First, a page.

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Lockout/Tagout Program Misconceptions

As an EHS Consultant, I enjoy assisting companies with implementing lockout/tagout and confined space programs. Our clients understand the importance of a strong safety culture and the safety of their employees. They implement safety programs and training, and seek employee buy-in, to achieve the goal of a strong safety culture. They consider the risks employees may be exposed to and identify ways of mitigating those risks and develop their programs accordingly. I often perform audits and gap assessments of our clients’ current company programs and often find that I am addressing many of the same issues across multiple employers. Some of these issues are attributed to confusion on the applicability of the standard. Some common misconceptions are: I don’t need a program because we use contractors to complete maintenance activities and our employees do not perform lockout/tagout. In many cases, you may choose to eliminate lockout/tagout associated risks to your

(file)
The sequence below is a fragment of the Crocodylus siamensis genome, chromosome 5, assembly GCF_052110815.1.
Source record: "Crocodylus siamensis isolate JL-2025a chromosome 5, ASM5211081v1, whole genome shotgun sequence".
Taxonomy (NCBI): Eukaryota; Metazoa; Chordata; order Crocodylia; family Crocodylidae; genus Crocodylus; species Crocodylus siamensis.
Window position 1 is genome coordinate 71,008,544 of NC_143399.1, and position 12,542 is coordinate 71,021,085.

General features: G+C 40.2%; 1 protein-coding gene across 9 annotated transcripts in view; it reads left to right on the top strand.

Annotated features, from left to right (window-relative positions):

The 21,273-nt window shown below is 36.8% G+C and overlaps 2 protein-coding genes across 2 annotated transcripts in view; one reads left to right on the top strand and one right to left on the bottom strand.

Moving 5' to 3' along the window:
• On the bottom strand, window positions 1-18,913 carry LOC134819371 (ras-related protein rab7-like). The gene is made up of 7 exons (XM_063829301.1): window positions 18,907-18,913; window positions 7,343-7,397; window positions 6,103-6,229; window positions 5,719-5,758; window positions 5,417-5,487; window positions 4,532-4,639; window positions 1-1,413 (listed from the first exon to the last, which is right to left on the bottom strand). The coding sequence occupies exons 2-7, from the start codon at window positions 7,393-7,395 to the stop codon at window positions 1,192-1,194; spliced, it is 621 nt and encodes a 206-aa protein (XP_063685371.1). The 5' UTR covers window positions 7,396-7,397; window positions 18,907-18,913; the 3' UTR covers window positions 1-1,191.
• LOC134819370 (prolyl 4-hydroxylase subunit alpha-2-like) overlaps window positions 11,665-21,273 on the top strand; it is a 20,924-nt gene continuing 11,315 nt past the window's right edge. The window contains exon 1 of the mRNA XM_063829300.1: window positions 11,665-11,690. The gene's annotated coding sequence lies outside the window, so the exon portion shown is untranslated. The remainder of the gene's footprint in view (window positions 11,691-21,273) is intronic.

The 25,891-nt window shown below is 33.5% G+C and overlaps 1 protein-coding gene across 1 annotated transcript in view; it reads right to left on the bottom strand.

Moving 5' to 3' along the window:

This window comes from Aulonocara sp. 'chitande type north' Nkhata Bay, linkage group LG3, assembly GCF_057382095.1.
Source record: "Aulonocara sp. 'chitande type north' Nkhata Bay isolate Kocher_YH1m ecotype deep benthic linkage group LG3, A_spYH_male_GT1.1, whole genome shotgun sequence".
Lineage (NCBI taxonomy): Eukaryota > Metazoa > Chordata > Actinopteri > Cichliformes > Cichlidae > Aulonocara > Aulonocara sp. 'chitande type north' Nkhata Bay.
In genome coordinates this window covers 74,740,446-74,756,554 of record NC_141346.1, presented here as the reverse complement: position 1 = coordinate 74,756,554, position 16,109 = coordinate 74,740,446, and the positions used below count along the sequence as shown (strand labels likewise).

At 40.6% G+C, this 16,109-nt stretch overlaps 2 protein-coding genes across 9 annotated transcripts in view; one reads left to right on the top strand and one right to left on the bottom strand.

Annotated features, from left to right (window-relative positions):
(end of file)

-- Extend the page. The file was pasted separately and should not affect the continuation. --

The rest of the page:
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It’s Like Groundhog Day All Over Again!

 In honor of Groundhog Day this February, I’m going to describe a “normal” trip that I take on a semi-regular basis.  I received a call from a relatively small manufacturer that was having some environmental issues and received W&M’s name from a contractor that they use.  They asked if I’d come out to take a look.  I happily obliged. Most facilities I visit have many similarities and this facility wasn’t an exception.  On the grounds are a couple of big steel buildings, substantial amounts of concrete in the front, and the rear of the property is largely bare ground.  The steel buildings usually have a crane or two; there is equipment manufactured for oil and gas, shipyards, off-shore platforms, or pipeline facilities.  Some facilities make items for all of these types of industries while some only make items for a single industry. On a typical visit, the same thing happens: